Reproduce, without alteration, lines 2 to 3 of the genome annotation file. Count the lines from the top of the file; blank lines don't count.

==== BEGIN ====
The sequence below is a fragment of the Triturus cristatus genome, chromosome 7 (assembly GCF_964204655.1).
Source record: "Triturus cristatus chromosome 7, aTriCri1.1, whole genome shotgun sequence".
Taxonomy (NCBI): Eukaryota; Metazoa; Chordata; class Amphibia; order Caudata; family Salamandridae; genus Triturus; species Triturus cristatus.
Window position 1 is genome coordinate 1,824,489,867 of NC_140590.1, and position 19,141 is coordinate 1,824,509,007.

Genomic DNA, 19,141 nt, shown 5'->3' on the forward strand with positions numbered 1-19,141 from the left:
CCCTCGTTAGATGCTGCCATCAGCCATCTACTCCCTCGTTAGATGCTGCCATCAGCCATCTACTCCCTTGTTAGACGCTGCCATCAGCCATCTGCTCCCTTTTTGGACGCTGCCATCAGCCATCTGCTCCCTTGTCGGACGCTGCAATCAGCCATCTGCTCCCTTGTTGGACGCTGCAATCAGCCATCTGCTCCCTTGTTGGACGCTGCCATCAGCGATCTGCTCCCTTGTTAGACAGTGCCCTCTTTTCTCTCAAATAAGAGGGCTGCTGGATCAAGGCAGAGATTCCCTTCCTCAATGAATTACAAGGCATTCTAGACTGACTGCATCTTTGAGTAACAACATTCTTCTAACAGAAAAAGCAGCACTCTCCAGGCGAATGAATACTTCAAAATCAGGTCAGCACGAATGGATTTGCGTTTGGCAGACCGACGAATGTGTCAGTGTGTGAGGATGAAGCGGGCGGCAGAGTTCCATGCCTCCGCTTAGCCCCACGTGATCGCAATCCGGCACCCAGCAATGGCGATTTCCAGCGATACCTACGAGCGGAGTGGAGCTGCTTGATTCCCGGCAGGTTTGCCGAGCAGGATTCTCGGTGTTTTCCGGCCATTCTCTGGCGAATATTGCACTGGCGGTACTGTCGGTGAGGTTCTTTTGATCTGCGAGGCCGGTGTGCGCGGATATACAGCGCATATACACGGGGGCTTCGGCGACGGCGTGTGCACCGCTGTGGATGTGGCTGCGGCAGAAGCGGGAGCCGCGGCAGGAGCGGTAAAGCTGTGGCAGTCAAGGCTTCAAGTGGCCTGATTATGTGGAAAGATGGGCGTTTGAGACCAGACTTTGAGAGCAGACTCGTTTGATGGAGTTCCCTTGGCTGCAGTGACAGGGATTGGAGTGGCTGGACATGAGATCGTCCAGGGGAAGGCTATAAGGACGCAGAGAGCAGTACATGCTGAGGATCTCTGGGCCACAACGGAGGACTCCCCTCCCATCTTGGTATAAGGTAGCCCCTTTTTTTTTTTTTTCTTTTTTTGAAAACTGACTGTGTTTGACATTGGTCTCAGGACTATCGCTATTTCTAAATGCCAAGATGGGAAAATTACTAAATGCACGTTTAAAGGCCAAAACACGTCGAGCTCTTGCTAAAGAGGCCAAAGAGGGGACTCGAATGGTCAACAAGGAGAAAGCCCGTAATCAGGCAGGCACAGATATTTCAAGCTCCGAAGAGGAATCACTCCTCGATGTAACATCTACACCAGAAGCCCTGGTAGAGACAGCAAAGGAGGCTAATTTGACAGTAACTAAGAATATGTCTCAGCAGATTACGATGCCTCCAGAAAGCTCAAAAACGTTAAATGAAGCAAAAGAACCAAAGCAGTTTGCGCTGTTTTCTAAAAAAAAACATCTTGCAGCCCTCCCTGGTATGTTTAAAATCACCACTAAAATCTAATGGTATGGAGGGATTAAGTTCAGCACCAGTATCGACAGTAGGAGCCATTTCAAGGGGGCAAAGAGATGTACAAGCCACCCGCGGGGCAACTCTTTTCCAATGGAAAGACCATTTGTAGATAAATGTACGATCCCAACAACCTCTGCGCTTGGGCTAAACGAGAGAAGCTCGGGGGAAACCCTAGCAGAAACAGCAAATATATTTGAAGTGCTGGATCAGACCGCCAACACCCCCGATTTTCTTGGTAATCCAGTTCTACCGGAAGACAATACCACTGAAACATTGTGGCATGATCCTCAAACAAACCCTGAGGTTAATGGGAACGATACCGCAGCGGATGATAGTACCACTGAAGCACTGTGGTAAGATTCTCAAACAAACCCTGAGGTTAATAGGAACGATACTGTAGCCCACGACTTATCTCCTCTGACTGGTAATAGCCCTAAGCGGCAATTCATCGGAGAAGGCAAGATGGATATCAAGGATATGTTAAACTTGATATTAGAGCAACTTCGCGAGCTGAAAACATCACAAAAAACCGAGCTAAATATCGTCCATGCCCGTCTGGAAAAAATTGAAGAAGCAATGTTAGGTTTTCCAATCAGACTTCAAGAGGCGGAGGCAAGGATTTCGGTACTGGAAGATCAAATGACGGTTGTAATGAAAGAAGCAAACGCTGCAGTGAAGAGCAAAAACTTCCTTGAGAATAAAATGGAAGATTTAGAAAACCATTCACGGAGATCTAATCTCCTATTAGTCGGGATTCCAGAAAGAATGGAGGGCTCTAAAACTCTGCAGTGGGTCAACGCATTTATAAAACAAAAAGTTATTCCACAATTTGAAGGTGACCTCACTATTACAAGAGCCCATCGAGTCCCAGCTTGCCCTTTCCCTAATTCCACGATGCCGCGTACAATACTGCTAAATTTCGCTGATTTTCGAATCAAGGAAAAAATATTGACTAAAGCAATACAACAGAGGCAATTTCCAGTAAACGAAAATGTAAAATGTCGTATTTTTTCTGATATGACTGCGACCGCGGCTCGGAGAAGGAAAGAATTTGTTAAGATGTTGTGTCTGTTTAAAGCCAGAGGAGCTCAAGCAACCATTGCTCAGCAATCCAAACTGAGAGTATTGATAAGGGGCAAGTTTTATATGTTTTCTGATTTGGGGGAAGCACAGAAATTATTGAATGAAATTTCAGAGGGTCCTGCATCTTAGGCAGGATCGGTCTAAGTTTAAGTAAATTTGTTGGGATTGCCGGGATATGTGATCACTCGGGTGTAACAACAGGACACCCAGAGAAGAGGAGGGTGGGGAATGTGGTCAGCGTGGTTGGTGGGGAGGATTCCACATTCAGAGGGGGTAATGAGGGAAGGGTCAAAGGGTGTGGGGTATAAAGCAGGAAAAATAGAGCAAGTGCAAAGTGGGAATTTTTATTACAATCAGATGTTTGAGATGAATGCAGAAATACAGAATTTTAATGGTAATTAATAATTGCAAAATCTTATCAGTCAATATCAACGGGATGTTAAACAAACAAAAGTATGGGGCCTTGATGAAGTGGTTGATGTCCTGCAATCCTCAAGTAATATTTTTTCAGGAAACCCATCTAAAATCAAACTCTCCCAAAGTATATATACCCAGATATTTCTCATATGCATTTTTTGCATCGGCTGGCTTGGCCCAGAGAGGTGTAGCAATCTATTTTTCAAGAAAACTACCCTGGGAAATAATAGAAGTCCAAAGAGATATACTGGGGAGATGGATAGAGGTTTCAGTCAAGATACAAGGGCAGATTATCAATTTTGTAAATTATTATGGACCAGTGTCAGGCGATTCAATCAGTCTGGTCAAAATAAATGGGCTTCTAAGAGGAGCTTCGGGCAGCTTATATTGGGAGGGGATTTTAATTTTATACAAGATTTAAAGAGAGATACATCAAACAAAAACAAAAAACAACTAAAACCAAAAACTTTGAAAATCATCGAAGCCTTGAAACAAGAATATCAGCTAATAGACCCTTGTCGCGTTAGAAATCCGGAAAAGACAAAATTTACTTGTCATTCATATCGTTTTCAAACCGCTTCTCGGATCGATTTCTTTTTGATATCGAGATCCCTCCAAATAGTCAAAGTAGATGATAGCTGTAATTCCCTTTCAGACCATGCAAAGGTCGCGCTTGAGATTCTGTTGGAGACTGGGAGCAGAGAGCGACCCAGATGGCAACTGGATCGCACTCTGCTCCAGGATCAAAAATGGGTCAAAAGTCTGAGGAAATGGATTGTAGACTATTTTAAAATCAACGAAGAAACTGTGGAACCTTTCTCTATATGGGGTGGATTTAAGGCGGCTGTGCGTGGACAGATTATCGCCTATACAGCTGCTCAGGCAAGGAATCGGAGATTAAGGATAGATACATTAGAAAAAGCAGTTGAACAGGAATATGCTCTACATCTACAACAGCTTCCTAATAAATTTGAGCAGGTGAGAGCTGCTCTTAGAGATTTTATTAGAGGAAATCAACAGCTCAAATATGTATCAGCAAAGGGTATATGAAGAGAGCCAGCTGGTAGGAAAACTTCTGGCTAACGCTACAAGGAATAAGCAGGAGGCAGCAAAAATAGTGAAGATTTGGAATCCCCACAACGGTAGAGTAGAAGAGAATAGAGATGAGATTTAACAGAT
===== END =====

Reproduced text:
Source record: "Triturus cristatus chromosome 7, aTriCri1.1, whole genome shotgun sequence".
Taxonomy (NCBI): Eukaryota; Metazoa; Chordata; class Amphibia; order Caudata; family Salamandridae; genus Triturus; species Triturus cristatus.